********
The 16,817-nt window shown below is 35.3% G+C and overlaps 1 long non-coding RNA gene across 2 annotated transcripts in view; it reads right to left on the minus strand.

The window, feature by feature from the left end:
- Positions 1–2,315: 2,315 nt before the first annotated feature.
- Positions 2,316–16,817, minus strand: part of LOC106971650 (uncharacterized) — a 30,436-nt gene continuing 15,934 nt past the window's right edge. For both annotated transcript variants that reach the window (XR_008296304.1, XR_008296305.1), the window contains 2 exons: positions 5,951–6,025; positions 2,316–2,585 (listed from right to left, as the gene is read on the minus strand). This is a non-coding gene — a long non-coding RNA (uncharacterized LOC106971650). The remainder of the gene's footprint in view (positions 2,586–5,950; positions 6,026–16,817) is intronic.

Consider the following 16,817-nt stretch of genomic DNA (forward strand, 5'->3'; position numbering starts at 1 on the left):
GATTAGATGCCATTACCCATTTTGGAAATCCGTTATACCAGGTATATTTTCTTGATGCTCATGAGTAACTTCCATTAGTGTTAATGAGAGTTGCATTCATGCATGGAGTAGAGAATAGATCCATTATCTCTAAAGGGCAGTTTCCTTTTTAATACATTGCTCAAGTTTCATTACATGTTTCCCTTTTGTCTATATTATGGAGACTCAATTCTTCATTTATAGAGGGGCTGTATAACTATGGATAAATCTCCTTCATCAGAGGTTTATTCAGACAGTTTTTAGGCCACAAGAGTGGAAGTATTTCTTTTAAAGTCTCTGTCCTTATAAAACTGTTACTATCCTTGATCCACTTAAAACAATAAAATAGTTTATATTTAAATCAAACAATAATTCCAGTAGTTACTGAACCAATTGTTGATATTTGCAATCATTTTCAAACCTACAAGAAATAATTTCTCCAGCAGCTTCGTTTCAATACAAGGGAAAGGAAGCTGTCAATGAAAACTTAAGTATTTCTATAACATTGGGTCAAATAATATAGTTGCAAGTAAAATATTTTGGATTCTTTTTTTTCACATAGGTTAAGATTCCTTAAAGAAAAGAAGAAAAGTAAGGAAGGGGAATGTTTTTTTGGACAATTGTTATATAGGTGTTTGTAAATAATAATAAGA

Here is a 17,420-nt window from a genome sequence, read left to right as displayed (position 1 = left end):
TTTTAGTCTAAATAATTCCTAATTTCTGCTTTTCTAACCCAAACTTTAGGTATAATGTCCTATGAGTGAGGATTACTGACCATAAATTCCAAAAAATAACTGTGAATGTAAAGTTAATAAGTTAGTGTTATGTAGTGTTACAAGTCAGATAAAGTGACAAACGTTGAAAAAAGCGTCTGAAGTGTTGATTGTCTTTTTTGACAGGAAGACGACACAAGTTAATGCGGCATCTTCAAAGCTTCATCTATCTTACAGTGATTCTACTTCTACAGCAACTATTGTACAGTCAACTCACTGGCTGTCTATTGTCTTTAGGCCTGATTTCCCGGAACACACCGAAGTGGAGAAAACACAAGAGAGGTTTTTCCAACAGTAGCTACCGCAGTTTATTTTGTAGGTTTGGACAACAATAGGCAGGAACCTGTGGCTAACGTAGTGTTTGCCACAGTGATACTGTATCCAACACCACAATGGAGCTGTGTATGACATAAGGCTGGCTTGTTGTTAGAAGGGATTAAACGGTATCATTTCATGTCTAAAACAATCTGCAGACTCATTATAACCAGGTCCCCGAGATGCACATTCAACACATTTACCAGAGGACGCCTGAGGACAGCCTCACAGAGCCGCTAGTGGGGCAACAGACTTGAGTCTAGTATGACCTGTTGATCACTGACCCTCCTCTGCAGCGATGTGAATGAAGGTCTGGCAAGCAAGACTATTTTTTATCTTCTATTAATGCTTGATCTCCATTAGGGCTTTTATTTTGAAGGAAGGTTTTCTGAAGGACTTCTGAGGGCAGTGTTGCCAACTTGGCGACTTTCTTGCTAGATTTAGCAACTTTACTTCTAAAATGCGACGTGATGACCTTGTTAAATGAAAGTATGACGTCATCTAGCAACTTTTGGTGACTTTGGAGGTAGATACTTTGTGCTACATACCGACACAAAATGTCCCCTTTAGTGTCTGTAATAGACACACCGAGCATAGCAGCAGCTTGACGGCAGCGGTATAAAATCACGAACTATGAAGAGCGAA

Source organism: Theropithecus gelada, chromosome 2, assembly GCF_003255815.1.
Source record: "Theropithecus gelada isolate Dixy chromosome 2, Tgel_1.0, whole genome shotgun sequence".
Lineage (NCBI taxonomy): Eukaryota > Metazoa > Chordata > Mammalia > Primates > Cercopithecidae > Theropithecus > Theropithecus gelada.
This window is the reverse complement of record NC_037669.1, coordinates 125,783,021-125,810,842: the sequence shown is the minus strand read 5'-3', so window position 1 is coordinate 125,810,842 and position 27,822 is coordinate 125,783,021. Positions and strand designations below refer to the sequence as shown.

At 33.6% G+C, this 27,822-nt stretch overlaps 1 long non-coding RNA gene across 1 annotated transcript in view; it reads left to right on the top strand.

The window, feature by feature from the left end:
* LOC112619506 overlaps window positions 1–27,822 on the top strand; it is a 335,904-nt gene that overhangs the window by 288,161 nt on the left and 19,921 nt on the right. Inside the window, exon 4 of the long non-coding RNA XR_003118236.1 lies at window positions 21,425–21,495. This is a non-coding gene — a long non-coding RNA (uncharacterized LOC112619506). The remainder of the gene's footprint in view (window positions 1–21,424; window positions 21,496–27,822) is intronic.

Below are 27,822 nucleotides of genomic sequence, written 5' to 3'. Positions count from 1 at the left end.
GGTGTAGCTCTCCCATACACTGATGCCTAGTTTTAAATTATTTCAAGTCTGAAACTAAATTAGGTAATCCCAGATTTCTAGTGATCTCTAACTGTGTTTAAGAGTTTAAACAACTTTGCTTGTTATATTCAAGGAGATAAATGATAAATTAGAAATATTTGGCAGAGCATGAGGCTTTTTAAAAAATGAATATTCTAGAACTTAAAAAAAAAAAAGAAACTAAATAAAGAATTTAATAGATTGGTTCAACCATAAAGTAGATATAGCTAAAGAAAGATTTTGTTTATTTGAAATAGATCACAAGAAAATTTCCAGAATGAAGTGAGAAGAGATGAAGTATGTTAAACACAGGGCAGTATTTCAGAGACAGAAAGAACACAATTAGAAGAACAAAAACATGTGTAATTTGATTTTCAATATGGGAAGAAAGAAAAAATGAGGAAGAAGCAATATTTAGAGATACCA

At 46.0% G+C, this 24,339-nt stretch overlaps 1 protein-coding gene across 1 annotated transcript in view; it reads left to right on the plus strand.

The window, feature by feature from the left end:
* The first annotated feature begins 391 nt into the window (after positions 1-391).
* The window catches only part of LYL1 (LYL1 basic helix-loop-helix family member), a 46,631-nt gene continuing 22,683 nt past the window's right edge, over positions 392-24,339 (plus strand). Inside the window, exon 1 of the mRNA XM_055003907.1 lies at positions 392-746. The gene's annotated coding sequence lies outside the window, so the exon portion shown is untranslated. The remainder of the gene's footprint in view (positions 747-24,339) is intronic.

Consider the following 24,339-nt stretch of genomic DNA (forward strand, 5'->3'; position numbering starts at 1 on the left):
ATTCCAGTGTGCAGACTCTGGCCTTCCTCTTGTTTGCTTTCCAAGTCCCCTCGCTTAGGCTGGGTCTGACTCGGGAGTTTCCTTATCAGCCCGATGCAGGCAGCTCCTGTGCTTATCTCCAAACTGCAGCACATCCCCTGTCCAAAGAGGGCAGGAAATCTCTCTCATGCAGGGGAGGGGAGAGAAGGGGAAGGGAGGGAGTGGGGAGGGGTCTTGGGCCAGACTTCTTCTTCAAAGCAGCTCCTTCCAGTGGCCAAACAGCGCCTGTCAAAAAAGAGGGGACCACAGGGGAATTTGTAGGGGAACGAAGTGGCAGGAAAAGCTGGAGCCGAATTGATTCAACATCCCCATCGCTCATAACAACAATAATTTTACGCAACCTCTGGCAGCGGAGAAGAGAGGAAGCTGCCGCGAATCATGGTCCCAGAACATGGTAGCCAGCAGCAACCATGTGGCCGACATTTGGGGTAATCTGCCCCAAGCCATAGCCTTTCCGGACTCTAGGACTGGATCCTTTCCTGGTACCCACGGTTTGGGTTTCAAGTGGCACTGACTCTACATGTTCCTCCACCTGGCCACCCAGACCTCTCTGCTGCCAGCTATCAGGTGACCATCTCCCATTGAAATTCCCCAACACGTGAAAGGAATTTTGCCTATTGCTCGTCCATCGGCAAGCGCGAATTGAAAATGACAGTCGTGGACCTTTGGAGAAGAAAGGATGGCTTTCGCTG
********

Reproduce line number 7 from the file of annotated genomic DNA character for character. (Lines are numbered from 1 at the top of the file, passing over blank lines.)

Here is a 17,420-nt window from a genome sequence, read left to right as displayed (position 1 = left end):